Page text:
Welcome to our weekly roundup, where we share what you need to know about the cybersecurity news and events that happened over the past few days. This week, learn about the banking malware Anubis that has been retooled for use in fresh attack waves. Also, read about a new phishing campaign that uses OneNote audio recordings to fool email recipients.
A Mirai variant called Miori recently reappeared, though it has departed from the usual binary-based protocol and instead uses a text-based protocol to communicate with its command-and-control (C&C) server.
The attacker behind the malware Anubis has retooled it, changing its use from cyberespionage to banking malware, combining information theft and ransomware-like routines. Trend Micro recently discovered 17,490 new samples of Anubis on two related servers.
According to a Trend Micro survey of IT leaders, DevOps initiatives have become important for 74 percent of organizations over the past year, but communication must improve for DevOps to be successful.
Microsoft’s July Patch Tuesday release includes updates for almost 80 vulnerabilities, along with two advisories. Other flaws in Azure Automation, Docker, DirectWrite, DirectX, SymCrypt, Windows DNS Server, and Windows GDI have also been resolved.
Two vulnerabilities were uncovered in Sonatype’s Nexus Repository Manager (NXRM), an open-source governance platform used by DevOps professionals for component management. The vulnerabilities result from the poor configuration of the repository manager’s default settings.
British Airways is facing a record fine of £183m for last year’s breach of its security systems when details of about 500,000 customers were harvested by attackers through a fraudulent site.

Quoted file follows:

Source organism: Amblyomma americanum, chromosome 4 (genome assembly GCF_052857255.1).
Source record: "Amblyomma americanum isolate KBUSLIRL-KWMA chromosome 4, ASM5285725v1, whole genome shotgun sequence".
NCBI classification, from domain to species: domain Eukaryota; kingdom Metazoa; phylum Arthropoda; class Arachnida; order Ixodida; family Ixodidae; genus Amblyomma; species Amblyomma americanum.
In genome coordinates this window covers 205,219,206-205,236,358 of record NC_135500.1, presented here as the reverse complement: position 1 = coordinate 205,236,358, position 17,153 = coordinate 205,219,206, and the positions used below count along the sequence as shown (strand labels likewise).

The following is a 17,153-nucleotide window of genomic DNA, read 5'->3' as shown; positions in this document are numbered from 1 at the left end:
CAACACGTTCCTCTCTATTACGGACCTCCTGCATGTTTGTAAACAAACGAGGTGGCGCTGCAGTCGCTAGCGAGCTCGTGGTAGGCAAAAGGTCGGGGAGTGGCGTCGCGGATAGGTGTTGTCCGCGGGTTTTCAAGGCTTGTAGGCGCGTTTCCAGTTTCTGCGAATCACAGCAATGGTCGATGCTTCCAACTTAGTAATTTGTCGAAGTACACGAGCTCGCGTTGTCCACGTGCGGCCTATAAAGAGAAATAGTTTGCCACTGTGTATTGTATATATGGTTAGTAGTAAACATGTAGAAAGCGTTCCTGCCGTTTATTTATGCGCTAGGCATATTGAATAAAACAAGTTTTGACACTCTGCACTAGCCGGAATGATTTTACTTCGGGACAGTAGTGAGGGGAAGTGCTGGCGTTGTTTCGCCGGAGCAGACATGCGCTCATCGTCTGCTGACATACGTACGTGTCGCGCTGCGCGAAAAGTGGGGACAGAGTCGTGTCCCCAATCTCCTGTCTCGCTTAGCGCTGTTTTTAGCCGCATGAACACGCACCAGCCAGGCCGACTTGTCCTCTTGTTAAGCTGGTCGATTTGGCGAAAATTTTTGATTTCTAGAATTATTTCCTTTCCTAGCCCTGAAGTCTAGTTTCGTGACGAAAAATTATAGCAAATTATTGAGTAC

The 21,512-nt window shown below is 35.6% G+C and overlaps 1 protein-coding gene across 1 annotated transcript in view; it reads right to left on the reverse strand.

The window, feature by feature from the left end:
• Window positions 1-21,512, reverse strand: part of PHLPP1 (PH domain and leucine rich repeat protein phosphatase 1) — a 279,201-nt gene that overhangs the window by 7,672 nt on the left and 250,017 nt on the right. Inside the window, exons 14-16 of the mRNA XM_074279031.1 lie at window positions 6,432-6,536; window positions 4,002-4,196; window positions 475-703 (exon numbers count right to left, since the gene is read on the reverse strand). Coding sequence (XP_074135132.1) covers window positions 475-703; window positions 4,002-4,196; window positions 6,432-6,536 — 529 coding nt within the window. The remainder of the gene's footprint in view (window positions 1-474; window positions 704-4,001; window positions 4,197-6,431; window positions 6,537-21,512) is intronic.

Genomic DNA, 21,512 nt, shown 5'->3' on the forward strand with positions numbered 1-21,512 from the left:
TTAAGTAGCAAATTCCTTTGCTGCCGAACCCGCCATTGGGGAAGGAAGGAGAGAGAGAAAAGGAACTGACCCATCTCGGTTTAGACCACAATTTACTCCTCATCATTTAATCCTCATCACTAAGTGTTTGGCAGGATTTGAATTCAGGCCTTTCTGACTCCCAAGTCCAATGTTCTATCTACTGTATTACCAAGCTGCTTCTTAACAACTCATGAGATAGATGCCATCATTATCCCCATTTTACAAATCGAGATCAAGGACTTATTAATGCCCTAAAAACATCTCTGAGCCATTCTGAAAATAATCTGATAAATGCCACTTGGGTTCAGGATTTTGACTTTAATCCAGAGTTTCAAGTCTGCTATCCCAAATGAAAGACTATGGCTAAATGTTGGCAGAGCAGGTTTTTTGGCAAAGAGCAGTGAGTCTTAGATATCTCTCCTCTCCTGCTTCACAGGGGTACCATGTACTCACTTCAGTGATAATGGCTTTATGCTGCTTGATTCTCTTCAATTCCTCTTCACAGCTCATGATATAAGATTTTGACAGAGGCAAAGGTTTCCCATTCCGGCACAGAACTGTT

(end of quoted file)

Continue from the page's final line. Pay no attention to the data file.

By sifting through six months’ worth of data covering over 50,000 samples from the Trend Micro Smart Protection Network infrastructure, Trend Micro gained insight into how Powload, a cybercrime staple, has incorporated new techniques to increase its effectiveness, especially in its ability to hide from detection.
The Microsoft Defender ATP Research Team released a report covering a malware campaign that dropped the Astaroth trojan into the memory of infected computers by using fileless distribution techniques to hide its activities from security solutions.
In a new phishing campaign reported by Bleeping Computer, audio recordings purportedly shared via OneNote were used as a lure to lead email recipients to a fake Microsoft login page that steals user account credentials.
A security researcher has found a flaw in the popular video conferencing app Zoom that allows any website to forcibly join a user to a Zoom call, with their video camera activated, without a user’s permission.
A newly discovered backdoor malware dubbed Godlua was discovered conducting DDoS attacks on outdated Linux systems through a vulnerability in the Atlassian Confluence Server.
Based on the latest trends, Trend Micro predicts the threat of ransomware will grow in the second half of 2019 and will continue to shift and change over the coming years.
Trend Micro’s Cloud Network Protection is the first transparent, in-line network security offering for AWS customers: simple to deploy and manage, cloud-ready and leveraging industry leading expertise in network threat protection.
The UK’s Information Commissioner’s Office (ICO) intends to impose a fine of £99,200,396 ($123,705,870) on international hotel chain Marriott for last year’s data breach that impacted 383 million people.
A newly uncovered ransomware family called eCh0raix, designed for targeted ransomware attacks similar to how Ryuk or LockerGoga were used, is now targeting QNAP network-attached storage (NAS) devices.
Which newly discovered ransomware did you find most interesting this week? Share your thoughts in the comments below or follow me on Twitter to continue the conversation: @JonLClay.